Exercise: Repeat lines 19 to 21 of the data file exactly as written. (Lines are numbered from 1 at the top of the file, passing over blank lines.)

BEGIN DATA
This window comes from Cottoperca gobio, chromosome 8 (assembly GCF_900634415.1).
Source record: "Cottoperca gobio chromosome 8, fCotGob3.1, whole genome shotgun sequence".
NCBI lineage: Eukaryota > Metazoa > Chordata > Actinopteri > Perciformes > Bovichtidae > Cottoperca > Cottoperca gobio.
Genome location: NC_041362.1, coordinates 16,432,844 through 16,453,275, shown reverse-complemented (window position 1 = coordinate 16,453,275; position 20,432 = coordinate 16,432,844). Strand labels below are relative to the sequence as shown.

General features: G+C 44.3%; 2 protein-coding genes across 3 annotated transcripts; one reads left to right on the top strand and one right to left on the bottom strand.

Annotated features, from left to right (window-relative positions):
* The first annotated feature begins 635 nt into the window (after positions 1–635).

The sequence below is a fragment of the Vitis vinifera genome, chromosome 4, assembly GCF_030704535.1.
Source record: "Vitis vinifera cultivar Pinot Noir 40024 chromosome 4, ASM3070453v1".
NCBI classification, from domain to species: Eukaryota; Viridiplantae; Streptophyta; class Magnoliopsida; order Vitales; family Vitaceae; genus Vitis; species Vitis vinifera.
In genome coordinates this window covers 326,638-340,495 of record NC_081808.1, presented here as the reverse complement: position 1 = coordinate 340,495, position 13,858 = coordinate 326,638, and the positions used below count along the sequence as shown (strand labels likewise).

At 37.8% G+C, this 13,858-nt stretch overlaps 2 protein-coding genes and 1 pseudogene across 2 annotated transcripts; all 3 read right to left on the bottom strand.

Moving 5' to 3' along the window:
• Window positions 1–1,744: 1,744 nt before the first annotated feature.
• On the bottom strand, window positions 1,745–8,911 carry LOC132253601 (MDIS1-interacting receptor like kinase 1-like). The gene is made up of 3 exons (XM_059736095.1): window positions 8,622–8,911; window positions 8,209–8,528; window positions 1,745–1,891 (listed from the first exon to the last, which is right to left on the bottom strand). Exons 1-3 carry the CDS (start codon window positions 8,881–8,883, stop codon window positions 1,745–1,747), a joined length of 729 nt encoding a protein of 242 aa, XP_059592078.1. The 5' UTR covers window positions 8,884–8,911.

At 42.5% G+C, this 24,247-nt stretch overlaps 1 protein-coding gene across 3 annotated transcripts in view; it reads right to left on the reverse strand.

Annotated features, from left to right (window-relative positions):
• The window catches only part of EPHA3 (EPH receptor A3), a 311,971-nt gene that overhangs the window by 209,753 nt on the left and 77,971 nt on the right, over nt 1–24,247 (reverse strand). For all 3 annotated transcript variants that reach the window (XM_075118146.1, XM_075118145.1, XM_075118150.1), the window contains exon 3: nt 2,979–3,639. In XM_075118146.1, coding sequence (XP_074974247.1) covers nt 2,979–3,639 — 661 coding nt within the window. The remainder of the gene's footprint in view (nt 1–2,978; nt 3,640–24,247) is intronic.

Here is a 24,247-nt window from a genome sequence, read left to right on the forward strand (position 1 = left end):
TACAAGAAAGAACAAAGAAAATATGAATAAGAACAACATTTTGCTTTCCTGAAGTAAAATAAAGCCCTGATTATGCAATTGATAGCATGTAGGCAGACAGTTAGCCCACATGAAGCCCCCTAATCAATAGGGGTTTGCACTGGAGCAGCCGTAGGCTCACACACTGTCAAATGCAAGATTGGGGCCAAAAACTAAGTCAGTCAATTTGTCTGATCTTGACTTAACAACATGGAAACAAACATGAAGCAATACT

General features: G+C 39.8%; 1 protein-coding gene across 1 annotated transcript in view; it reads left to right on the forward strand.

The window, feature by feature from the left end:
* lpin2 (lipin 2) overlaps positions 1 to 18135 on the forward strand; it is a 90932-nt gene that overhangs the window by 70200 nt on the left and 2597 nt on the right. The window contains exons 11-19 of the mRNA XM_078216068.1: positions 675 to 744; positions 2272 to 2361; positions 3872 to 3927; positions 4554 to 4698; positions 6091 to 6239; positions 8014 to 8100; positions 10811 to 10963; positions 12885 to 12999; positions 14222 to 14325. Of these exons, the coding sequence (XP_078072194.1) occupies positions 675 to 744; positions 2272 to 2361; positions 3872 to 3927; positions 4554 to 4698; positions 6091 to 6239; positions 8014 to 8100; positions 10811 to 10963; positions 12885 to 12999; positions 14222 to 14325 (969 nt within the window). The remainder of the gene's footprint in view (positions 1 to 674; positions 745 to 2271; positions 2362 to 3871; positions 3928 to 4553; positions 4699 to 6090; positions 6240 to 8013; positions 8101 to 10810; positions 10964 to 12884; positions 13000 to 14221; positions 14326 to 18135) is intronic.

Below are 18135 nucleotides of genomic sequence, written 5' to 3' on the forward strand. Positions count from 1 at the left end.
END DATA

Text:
Here is a 24,247-nt window from a genome sequence, read left to right on the forward strand (position 1 = left end):
TACAAGAAAGAACAAAGAAAATATGAATAAGAACAACATTTTGCTTTCCTGAAGTAAAATAAAGCCCTGATTATGCAATTGATAGCATGTAGGCAGACAGTTAGCCCACATGAAGCCCCCTAATCAATAGGGGTTTGCACTGGAGCAGCCGTAGGCTCACACACTGTCAAATGCAAGATTGGGGCCAAAAACTAAGTCAGTCAATTTGTCTGATCTTGACTTAACAACATGGAAACAAACATGAAGCAATACT

General features: G+C 39.8%; 1 protein-coding gene across 1 annotated transcript in view; it reads left to right on the forward strand.